EPA releases long-awaited proposed rules on biofuels production volumes

Project LIBERTYThe US Environmental Protection Agency released its long-delayed Renewable Fuel Standard proposals for 2014, 2015, and 2016 on Friday. The EPA is proposing requiring 15.93 billion gallons of total renewable fuel in 2014, 16.3 billion gallons in 2015, and 17.4 billion gallons in 2016; the federal agency said the 2016 proposal is nearly 9% more — or 1.5 billion gallons — than actual 2014 volumes. The proposal is still well below the level originally mandated by Congress in the 2007 Energy Independence and Security Act – 20.5 billion gallons in 2015 and 22.25 billion gallons in 2016. The proposed rules are set to become final by late November.

The EPA acknowledged that the volumes are lower than what was originally set by Congress, but will provide for steady growth over time. “In particular, the proposed volumes would ensure continued growth in advanced biofuels, which have a lower greenhouse gas emissions profile than conventional biofuels,” the EPA stated in its release. “EPA is also proposing to increase the required volume of biomass-based diesel in 2015, 2016, and 2017 while maintaining the opportunity for growth in other advanced biofuels that is needed over the long term.”

The EPA has changed course on blended biofuels, which adds ethanol to gasoline and biodiesel into diesel. According to the EPA: “Due to constraints in the fuel market to accommodate increasing volumes of ethanol, along with limits on the availability of non-ethanol renewable fuels, the volume targets specified by Congress in the Clean Air Act for 2014, 2015 and 2016 cannot be achieved. However, EPA recognizes that the statutory volume targets were intended to be ambitious; Congress set targets that envisioned growth at a pace that far exceeded historical growth rates.”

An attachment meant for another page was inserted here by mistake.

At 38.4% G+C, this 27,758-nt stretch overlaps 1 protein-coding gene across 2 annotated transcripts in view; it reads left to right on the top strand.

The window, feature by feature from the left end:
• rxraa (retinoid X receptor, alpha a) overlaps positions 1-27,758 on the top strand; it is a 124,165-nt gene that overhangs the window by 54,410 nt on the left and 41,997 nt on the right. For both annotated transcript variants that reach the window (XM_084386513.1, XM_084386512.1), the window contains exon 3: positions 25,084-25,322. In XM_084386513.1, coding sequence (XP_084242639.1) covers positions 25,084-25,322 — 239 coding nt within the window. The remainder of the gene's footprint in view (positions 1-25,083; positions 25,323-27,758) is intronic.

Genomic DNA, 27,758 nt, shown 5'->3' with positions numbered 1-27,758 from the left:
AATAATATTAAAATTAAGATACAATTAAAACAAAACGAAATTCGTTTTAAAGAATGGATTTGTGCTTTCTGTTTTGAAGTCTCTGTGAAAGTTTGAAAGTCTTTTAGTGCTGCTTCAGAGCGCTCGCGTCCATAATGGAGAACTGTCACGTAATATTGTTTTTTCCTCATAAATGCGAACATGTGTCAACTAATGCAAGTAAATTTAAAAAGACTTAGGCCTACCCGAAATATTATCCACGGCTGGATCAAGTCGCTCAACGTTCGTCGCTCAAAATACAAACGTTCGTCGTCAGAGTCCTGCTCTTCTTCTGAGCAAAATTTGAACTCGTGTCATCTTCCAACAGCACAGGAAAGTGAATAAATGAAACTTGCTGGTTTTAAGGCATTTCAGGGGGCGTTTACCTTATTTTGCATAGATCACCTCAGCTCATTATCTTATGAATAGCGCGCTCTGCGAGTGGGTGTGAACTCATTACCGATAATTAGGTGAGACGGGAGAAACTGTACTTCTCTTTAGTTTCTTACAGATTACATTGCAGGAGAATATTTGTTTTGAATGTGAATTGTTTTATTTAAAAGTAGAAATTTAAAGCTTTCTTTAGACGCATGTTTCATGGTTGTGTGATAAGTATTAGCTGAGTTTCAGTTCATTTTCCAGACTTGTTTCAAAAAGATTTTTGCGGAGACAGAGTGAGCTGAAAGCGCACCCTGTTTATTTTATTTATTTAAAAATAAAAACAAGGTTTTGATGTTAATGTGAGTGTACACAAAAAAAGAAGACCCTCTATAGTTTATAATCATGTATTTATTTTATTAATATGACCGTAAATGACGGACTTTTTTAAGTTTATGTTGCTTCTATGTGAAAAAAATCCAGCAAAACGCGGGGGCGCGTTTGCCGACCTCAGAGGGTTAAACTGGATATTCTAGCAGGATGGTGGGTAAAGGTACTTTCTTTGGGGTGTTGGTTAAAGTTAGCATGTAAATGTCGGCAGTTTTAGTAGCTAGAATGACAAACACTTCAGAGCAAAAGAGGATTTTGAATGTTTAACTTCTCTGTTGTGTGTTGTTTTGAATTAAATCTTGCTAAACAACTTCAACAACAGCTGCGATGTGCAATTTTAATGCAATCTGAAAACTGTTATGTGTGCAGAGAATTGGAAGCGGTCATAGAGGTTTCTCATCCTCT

Most gasoline sold at US fuel stations contains 10% ethanol. For more ethanol to be blended in, a greater amount of fuel would need to contain gasoline with 15%, or 85% in flex-fuel vehicles. While attracting significant biofuels industry criticism on volumes, the EPA won some cautious praise for cautiously advancing renewable fuels targets for 2014 through 2016. It wasn’t right with the American Fuel and Petrochemical Manufacturers, which thinks the rule still has the EPA forcing more ethanol than the marketplace can handle.

That blend wall debate dates back to the 2005 Renewable Fuel Standard that required the blending of corn-based ethanol and other biofuels into motor fuels; it was to eventually reach 36 billion gallons in motor fuel by 2022. Based on energy independence and reducing greenhouse gas emissions, efforts by the EPA to raise the blend beyond 10% of gasoline coming from ethanol have been met with legal battles, intense lobbying, and public comment town meetings packed with supporters and opponents. Along with oil companies and refiners, automakers have backed limiting the ethanol blend with concern over potential damage to engines. Several automakers said that using E15, or anything over E10, would void their warranty coverage.

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